I find one of the hard things is when I catch someone, get past then have to ease off because my HR is too high. This means that I get overtaken again!! This can happen a few times but I tried to keep the bigger picture in mind and that it to be able to run consistently right to the end.

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Stephen must have been one of runners who went past me again on this section as he arrived before me to Rowardennan.

Sallochy is my next mini-split and there were some children giving out water. I recognised one boy from one of the schools I work in. I think he was excited to see me and actually know one of the hundreds of runners going through.

On the first hill after Sallochy I saw Stan ahead. He was doing a kit check making sure everyone had the two compulsory items (Mobile Phone and emergency blanket). Unfortunately mine were at the very bottom of my ruck sack and took a minute or so to get out!

I think it’s a great idea to do a kit check though as safety at ultras is so important. We are not asked to carry much in this race but sadly Stan said he had had to disqualify two runners for not having the items.

I ran a little harder over the last mile or two to Rowardennan and my HR did average 138 for the final mini-section to the checkpoint.

My legs were starting to tire but overall I was really pleased with how I felt. Once again the checkpoint was organised very efficiently and within a minute the team had refilled my water bottle and handed me my drop back. Sandra even had time to take a photo! Thanks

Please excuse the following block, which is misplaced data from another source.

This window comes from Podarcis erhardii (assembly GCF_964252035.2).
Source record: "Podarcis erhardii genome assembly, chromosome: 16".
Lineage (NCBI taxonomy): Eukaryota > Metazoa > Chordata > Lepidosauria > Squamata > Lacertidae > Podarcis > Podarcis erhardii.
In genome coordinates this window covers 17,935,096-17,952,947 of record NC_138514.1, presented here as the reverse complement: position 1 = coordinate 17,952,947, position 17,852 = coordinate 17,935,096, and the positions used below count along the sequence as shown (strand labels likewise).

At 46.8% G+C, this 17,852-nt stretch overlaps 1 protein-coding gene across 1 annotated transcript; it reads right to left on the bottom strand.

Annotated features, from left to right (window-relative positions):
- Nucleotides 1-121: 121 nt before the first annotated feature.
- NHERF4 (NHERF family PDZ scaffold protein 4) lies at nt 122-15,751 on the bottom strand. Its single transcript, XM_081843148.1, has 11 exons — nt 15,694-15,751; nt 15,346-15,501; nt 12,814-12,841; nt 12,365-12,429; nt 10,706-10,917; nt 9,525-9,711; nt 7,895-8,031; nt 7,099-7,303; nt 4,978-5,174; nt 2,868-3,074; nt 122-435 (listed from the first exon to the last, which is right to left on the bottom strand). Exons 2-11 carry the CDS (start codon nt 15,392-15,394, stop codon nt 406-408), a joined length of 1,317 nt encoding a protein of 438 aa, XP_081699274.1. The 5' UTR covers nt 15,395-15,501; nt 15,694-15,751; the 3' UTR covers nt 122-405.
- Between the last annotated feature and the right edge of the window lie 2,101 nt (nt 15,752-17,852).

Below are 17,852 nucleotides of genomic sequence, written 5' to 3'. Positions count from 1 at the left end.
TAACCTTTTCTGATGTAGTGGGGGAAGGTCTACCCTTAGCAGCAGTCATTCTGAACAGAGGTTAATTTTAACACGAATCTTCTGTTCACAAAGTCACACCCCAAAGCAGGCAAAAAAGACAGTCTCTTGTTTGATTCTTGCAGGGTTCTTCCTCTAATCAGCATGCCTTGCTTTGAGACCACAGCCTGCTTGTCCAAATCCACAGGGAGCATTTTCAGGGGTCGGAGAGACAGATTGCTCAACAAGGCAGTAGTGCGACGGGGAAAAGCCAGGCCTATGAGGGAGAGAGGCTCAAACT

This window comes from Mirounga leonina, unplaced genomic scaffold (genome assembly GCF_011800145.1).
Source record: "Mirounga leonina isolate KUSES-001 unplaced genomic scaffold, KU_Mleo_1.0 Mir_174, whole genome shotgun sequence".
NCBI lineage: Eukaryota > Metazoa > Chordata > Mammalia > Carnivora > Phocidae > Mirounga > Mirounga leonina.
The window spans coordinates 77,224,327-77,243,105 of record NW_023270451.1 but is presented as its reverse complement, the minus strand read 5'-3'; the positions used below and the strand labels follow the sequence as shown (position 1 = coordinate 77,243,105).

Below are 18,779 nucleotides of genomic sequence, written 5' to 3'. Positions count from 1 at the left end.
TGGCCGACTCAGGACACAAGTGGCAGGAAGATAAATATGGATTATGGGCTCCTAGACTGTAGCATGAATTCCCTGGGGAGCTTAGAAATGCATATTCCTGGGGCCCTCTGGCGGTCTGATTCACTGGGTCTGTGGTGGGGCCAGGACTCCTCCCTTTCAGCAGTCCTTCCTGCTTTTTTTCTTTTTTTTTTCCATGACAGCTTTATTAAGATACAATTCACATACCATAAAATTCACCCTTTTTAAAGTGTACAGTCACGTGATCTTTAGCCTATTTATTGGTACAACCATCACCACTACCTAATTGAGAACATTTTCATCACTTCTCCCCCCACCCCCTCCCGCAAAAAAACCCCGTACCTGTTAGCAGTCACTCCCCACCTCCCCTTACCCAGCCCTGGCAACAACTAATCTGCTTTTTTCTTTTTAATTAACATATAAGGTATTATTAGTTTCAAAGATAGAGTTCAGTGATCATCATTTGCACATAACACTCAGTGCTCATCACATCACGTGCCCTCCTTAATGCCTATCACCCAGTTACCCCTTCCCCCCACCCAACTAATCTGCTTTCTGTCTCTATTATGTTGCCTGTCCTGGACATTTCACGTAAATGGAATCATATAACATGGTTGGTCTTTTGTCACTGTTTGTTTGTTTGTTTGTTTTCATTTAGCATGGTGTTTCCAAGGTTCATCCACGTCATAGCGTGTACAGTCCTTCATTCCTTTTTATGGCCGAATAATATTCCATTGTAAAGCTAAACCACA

sandra 1

splits 3

Rowardennan to Inversnaid (7.31miles)

I felt the race was really starting now! I was 15mins behind my sub 10:15 plan but feeling good and happy that I had kept to my plan. I knew from now on it would be what it would be and I would do my best to keep an even effort to the finish.

I had decided that after Rowardennan I wouldn’t look at my HR much, because from past runs, as my legs tire it is actually hard to get the HR up to 135! Looking at my splits after the race my average HR for the second half of the race was around 131 so not too bad!

I had a small tub of baked beans to eat but I held on to them until I reached the first longer climb past the Youth Hostel and I ate them then.

I was slowly catching runners ahead and one or two caught me. One of the runners who caught me was Stephen Morrison who is a good friend of Ryan & Becki. I was surprised to see Stephen as he is normally a fair bit faster. He explained that he had run with a friend until Rowardennan but was now pushing on.